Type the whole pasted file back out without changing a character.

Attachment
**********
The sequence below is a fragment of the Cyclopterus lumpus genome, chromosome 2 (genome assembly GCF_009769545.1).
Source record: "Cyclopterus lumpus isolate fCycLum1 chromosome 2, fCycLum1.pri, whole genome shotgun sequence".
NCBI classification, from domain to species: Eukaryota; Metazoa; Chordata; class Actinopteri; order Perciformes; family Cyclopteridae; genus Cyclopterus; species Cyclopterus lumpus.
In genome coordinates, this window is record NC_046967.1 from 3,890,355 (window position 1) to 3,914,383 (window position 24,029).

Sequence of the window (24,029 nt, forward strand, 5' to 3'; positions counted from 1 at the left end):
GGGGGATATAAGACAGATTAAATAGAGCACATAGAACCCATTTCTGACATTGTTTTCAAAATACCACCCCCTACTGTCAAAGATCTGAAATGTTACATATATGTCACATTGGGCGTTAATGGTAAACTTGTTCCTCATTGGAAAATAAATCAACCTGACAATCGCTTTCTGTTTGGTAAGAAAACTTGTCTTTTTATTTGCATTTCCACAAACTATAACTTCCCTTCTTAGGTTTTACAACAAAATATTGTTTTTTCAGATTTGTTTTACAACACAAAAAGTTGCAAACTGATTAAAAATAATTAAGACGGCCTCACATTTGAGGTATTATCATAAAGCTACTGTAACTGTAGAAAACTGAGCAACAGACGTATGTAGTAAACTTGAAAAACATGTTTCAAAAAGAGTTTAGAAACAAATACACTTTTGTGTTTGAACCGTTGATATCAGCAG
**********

The sequence below is a fragment of the Cyclopterus lumpus genome, chromosome 2 (genome assembly GCF_009769545.1).
Source record: "Cyclopterus lumpus isolate fCycLum1 chromosome 2, fCycLum1.pri, whole genome shotgun sequence".
NCBI classification, from domain to species: Eukaryota; Metazoa; Chordata; class Actinopteri; order Perciformes; family Cyclopteridae; genus Cyclopterus; species Cyclopterus lumpus.
In genome coordinates, this window is record NC_046967.1 from 3,890,355 (window position 1) to 3,914,383 (window position 24,029).

Sequence of the window (24,029 nt, forward strand, 5' to 3'; positions counted from 1 at the left end):
GGGGGATATAAGACAGATTAAATAGAGCACATAGAACCCATTTCTGACATTGTTTTCAAAATACCACCCCCTACTGTCAAAGATCTGAAATGTTACATATATGTCACATTGGGCGTTAATGGTAAACTTGTTCCTCATTGGAAAATAAATCAACCTGACAATCGCTTTCTGTTTGGTAAGAAAACTTGTCTTTTTATTTGCATTTCCACAAACTATAACTTCCCTTCTTAGGTTTTACAACAAAATATTGTTTTTTCAGATTTGTTTTACAACACAAAAAGTTGCAAACTGATTAAAAATAATTAAGACGGCCTCACATTTGAGGTATTATCATAAAGCTACTGTAACTGTAGAAAACTGAGCAACAGACGTATGTAGTAAACTTGAAAAACATGTTTCAAAAAGAGTTTAGAAACAAATACACTTTTGTGTTTGAACCGTTGATATCAGCAG